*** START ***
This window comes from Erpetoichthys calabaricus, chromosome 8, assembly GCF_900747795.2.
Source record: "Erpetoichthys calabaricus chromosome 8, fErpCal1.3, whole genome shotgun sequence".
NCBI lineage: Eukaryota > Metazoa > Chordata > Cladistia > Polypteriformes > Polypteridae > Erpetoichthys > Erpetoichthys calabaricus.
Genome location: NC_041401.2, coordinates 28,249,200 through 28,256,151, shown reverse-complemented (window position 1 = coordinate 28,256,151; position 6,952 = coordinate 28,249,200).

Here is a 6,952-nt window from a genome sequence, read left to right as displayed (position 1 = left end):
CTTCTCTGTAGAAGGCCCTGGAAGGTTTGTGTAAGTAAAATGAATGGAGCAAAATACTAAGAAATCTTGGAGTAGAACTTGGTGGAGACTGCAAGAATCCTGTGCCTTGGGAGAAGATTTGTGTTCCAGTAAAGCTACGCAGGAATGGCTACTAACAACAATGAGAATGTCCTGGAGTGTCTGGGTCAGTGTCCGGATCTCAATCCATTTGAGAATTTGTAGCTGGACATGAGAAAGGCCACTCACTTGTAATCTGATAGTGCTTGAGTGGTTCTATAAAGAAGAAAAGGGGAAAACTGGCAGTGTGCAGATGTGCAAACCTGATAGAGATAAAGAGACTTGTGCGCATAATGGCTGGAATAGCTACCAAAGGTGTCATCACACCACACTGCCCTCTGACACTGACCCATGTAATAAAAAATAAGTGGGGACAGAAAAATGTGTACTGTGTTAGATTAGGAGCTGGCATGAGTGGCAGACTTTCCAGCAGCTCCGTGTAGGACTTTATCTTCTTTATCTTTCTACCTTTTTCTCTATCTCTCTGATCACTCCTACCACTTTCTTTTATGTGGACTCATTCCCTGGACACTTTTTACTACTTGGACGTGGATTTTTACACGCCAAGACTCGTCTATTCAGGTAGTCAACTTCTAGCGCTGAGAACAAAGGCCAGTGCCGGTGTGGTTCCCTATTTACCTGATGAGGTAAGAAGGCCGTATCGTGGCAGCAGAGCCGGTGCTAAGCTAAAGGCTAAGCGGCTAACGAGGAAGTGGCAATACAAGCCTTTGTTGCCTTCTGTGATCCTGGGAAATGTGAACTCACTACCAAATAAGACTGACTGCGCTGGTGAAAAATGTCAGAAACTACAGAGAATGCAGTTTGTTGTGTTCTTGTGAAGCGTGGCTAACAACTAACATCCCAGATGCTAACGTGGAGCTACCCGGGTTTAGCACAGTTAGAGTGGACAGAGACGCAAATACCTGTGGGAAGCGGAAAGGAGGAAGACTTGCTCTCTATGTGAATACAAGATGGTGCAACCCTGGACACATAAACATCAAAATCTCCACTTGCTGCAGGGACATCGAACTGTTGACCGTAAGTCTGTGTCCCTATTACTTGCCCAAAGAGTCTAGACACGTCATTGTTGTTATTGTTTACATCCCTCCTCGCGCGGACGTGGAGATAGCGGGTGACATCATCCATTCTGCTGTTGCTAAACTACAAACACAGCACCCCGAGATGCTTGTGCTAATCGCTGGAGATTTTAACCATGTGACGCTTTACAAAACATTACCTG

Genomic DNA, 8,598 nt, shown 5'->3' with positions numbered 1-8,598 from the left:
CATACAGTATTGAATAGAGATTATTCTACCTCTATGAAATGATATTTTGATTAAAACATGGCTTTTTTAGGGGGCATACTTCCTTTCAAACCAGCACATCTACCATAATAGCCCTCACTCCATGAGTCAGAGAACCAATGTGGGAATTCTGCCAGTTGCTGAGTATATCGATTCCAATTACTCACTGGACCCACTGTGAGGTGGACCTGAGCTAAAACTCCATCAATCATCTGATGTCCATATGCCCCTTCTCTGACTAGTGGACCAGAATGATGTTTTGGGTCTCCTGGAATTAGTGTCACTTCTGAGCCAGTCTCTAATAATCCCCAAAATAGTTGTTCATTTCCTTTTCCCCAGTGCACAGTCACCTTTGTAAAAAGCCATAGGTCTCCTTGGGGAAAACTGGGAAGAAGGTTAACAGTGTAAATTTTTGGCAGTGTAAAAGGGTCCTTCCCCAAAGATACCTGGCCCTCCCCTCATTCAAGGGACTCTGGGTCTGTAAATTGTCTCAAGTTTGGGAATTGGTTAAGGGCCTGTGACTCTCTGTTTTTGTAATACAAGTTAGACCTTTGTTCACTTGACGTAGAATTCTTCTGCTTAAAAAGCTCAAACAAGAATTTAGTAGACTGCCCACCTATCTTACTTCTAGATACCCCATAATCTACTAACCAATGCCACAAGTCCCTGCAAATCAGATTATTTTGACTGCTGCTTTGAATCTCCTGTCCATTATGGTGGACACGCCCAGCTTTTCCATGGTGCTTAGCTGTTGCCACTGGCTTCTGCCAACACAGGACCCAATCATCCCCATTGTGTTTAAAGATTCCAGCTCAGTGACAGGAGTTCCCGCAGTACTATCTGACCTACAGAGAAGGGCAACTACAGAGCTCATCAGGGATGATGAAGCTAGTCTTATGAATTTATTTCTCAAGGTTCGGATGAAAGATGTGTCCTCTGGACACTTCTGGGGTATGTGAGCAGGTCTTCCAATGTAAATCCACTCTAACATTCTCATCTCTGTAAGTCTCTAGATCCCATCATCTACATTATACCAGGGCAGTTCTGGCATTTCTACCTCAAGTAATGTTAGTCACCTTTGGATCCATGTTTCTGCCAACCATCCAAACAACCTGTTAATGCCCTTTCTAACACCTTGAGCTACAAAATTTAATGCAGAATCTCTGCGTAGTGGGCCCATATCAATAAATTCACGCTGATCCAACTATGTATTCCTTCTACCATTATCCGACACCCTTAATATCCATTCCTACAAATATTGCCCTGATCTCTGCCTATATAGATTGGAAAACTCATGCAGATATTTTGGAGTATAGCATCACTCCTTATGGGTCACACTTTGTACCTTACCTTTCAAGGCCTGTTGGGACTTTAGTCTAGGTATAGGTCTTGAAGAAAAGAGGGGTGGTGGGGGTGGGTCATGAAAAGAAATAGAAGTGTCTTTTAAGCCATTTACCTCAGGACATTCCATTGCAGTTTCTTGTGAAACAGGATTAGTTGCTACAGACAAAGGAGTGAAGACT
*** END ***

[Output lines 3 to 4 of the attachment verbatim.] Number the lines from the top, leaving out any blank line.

NCBI lineage: Eukaryota > Metazoa > Chordata > Cladistia > Polypteriformes > Polypteridae > Erpetoichthys > Erpetoichthys calabaricus.
Genome location: NC_041401.2, coordinates 28,249,200 through 28,256,151, shown reverse-complemented (window position 1 = coordinate 28,256,151; position 6,952 = coordinate 28,249,200).